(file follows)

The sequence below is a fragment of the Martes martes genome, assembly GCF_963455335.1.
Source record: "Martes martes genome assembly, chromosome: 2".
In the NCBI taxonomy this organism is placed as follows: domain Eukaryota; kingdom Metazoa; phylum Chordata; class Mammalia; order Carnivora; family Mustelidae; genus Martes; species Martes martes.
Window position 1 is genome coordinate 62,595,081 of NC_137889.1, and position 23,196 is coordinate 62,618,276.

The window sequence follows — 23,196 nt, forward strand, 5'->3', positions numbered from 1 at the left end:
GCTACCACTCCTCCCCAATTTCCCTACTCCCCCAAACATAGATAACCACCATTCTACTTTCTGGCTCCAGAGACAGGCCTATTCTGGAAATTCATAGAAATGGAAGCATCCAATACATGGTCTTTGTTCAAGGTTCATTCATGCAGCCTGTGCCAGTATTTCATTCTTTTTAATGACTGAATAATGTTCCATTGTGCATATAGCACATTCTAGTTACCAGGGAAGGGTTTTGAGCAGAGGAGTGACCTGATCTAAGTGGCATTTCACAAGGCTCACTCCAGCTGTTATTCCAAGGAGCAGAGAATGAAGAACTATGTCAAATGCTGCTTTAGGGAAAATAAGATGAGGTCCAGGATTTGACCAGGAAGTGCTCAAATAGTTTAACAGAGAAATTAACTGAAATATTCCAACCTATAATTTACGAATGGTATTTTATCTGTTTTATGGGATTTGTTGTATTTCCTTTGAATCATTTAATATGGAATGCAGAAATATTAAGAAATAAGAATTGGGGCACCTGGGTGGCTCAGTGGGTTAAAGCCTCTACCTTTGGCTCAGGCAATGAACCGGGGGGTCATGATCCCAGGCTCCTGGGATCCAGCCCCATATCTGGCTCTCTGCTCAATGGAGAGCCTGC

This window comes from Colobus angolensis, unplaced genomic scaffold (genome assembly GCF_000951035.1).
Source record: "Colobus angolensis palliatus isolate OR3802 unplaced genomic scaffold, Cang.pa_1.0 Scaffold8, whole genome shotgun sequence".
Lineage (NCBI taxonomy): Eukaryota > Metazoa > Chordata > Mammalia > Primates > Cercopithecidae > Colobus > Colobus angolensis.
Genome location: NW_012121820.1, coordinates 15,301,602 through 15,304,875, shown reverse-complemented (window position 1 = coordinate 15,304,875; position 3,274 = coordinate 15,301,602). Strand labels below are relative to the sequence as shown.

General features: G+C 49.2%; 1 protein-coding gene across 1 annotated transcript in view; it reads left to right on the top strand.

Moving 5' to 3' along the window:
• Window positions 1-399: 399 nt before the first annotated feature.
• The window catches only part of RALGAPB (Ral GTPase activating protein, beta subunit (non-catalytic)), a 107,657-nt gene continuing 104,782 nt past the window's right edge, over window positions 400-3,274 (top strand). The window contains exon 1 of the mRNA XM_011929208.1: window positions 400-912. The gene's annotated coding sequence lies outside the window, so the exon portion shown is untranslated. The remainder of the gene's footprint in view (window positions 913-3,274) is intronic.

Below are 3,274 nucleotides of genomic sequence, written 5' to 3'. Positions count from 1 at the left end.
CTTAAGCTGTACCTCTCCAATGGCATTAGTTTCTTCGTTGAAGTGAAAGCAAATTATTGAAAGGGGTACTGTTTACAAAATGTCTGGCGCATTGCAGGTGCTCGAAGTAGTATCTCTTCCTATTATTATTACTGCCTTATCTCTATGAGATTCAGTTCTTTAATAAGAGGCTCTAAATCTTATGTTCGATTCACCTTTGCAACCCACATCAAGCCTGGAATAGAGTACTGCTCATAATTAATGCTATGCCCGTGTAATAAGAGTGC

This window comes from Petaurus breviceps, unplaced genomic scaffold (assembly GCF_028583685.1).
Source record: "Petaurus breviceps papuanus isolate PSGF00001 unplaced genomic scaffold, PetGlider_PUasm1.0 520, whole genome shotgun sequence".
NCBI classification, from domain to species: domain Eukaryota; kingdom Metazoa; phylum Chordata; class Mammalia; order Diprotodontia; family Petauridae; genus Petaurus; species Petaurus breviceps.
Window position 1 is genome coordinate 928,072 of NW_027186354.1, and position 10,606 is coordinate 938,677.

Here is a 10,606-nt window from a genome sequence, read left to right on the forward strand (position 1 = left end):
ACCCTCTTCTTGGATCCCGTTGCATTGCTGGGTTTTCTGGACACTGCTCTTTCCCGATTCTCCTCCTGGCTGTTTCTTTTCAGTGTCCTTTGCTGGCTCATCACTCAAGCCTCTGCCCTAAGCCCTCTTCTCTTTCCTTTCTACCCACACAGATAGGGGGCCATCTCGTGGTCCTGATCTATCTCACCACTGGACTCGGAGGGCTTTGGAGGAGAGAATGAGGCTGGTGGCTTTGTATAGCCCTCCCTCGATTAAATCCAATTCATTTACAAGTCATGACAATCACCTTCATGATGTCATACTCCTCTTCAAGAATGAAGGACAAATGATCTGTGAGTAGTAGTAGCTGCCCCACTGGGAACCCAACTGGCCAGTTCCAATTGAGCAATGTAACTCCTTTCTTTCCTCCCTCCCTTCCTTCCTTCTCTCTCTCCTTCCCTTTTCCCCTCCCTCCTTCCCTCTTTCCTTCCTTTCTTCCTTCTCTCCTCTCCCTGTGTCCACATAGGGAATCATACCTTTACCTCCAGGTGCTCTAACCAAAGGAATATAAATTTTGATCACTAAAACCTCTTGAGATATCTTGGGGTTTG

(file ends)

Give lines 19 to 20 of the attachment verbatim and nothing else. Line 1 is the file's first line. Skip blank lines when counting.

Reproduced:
NCBI classification, from domain to species: domain Eukaryota; kingdom Metazoa; phylum Chordata; class Mammalia; order Diprotodontia; family Petauridae; genus Petaurus; species Petaurus breviceps.
Window position 1 is genome coordinate 928,072 of NW_027186354.1, and position 10,606 is coordinate 938,677.